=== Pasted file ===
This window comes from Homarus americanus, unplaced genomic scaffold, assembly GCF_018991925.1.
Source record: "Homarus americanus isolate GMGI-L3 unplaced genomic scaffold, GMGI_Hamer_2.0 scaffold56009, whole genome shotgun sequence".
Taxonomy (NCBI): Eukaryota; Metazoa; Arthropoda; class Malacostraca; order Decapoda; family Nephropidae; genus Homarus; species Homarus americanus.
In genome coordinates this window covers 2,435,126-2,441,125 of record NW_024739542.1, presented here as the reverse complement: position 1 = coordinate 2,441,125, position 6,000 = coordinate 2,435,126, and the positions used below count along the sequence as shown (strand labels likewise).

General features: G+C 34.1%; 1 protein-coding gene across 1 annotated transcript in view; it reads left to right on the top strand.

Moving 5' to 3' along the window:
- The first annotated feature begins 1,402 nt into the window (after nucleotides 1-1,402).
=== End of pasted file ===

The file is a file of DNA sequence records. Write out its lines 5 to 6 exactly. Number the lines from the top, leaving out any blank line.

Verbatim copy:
General features: G+C 34.1%; 1 protein-coding gene across 1 annotated transcript in view; it reads left to right on the top strand.

Moving 5' to 3' along the window: